LAKE GASTON: 179 miles () — (Route 46, Gasburg) Lake specialist Marty Magone said, “Grass lines near the flats above Hawtree Creek are producing bass up to five pounds. Spinnerbaits and plastics are the lures of choice. Spinner and nightcrawler rigs can find walleyes up to seven pounds. Drift your baited rig over the submerged islands between Holly Grove and I-85.”

KERR RESERVOIR: 185 miles () — (Route 58, Clarksville) Some decent largemouth bass are taking plastic worms and soft jerkbaits around structures in fairly shallow water. Some stripers and large catfish are hooked.

JAMES RIVER: 115 miles () — (Tidal Richmond area and downstream) The action here is mostly with blue catfish, and that has to be done very early or late in the day. Daytime heat can be brutal.

CHICKAHOMINY RIVER: 135 miles () — (Williamsburg area) Walker’s Dam area is closed. Do not go near the dam. The river, meanwhile, is good for white perch, crappies and bass.


SHENANDOAH RIVER: 75-85 miles (..) — The Route 340, Front Royal, Luray and Bentonville stretches deliver a few bass, fallfish, redbreasted sunfish and catfish, but the daytime heat makes fishing tough.

SMITH MOUNTAIN LAKE: 210 miles () — (Route 122, east of Roanoke) Nighttime boaters connect on a few rockfish at the “S” Curve. Bass catches have been quite good around boat docks and underwater humps.

UPPER JAMES RIVER: 130 miles () — (Route 6, south of Charlottesville, Scottsville) The small 1/4-ounce crankbait recommendation holds again this week but also use some soft plastic tubes and Zoom jerkbaits if you want smallmouth bass.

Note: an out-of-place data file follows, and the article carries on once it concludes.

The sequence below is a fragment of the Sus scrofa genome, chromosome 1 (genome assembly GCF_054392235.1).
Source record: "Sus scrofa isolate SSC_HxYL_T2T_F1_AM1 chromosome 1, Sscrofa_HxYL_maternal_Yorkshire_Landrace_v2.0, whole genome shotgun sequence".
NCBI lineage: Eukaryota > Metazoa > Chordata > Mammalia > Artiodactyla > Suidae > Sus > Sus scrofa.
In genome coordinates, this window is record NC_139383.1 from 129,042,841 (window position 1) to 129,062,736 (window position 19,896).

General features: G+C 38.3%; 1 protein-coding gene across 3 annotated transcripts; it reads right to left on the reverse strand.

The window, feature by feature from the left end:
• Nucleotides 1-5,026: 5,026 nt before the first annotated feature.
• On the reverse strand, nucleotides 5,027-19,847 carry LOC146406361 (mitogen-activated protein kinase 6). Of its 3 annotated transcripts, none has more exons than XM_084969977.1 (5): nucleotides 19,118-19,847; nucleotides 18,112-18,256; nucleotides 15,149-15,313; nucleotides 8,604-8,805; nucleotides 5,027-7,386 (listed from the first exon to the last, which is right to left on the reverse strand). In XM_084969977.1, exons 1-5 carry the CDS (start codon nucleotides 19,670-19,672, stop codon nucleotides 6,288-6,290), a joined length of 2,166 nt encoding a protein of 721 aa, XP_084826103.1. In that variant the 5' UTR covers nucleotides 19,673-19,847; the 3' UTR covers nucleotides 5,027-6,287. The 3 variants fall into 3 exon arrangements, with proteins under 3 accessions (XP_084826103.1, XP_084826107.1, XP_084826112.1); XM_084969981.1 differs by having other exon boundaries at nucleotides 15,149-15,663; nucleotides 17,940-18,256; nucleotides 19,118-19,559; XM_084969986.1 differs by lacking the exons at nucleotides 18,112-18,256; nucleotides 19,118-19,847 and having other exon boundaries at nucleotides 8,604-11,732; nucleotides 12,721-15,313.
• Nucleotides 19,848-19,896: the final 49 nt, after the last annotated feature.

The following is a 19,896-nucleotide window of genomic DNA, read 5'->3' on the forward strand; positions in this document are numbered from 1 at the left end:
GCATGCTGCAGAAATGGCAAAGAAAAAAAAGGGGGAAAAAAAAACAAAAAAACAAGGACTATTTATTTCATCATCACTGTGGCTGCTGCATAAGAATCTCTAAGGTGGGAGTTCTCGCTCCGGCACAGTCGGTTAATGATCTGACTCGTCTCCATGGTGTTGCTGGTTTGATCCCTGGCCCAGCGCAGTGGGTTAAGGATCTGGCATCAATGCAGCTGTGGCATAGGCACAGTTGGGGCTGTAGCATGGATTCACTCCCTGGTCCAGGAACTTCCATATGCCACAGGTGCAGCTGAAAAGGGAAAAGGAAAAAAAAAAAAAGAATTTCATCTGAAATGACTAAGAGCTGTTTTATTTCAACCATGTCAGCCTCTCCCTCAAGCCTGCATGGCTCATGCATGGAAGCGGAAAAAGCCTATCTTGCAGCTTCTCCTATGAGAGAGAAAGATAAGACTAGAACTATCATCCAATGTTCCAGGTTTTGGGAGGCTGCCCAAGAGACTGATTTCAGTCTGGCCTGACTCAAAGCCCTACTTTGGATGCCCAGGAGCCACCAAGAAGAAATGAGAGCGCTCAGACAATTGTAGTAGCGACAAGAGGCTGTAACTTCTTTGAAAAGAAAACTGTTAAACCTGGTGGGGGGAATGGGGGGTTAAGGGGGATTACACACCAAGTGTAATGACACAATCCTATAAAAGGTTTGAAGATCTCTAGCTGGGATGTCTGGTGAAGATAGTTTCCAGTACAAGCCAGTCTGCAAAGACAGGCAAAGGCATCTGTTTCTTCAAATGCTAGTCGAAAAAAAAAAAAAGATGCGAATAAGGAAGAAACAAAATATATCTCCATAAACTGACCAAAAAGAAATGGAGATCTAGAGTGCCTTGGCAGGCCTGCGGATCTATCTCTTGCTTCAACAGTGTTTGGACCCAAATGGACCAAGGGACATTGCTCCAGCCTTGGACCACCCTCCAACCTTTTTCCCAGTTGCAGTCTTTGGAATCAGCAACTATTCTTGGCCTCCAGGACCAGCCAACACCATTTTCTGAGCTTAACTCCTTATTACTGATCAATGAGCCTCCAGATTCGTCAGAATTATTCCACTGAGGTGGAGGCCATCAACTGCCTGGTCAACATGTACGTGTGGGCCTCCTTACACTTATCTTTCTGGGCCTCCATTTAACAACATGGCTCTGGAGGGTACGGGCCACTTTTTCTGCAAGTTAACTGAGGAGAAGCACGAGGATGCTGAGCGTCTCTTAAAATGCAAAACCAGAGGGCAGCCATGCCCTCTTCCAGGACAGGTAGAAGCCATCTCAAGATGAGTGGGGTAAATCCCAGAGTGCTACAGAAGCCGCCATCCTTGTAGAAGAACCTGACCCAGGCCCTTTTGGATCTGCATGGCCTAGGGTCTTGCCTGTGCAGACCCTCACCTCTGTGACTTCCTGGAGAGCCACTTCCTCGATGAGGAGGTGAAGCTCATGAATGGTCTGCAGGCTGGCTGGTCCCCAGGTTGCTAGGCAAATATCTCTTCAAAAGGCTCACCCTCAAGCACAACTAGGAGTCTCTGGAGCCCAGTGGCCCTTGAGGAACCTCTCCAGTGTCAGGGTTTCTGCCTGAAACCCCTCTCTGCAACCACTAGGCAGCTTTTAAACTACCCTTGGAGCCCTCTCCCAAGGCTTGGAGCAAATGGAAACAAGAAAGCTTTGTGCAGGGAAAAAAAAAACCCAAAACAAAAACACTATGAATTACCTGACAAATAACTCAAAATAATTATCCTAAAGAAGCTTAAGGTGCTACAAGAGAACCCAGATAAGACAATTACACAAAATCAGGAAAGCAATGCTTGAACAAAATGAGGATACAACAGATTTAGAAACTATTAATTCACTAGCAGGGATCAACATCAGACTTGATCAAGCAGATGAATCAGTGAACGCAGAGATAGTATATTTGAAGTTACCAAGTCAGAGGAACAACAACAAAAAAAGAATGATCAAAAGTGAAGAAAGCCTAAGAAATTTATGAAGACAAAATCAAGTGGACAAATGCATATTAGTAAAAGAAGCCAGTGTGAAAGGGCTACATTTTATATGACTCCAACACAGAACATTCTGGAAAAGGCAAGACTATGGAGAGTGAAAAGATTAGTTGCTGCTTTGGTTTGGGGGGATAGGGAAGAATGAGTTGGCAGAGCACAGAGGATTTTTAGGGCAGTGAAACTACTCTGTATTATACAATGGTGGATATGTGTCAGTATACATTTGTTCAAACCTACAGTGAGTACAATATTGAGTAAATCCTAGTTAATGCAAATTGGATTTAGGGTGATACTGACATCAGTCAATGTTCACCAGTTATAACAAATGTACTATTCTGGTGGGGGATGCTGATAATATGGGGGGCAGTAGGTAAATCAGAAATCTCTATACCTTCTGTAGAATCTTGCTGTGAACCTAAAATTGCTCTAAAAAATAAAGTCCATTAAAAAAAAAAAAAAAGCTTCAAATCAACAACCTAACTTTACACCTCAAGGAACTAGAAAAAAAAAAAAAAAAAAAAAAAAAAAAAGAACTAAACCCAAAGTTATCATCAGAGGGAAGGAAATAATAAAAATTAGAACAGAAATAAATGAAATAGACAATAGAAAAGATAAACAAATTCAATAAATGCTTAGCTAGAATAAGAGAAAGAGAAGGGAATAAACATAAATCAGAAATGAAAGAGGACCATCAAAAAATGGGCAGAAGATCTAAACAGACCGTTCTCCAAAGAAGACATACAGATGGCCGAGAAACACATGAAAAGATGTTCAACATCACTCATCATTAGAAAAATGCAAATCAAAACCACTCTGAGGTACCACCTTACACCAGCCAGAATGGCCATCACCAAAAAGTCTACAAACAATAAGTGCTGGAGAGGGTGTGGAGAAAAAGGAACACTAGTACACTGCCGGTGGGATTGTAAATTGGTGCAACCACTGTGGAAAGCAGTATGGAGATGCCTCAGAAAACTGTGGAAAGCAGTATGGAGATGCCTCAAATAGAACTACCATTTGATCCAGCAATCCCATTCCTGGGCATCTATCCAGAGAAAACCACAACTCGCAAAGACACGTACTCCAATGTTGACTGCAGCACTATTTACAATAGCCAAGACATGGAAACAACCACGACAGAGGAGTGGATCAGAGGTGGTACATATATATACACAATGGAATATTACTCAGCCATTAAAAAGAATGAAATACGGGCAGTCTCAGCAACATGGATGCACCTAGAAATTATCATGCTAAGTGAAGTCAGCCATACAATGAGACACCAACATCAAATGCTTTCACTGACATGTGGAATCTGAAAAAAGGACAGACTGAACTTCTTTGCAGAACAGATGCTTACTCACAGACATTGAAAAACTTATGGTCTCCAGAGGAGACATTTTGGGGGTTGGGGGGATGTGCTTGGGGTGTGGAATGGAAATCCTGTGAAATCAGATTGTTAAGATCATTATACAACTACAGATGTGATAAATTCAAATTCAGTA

MARYLAND: 153-175 miles () — (Route 50 to Ocean City) Offshore catches include a few tunas, bluefish, sharks and the beginnings of dolphin arrivals. We’re talking canyon waters here. Closer to shore you will see some smaller bluefish, with the surf stretches from Ocean City to Assateague Island turning up a variety of fish ranging from snapper blues to stripers, sharks and kingfish. Flounder catches are poor.

VIRGINIA: 210 miles to Virginia Beach () — Virginia Beach’s Julie Ball says North Carolina’s offshore boats find tuna and dolphin action. “[But] out of Virginia, crews are working harder for their bounties. Some days are better than others with some boats finding 30-pound yellowfins and small to medium bluefin tuna. Farther north, a few boats are having better luck locating yellowfin tuna in the 40 to 70 pound range, and some dolphin holding in 68- to 75-degree water near the Baltimore Canyon.” For charter boats, call the Virginia Beach Fishing Center, 757/491-8000.

c Look for Gene Mueller’s Outdoors column Sunday and Wednesday and his Fishing Report on Thursday, only in The Washington Times. E-mail: gmueller@washingtontimes.com.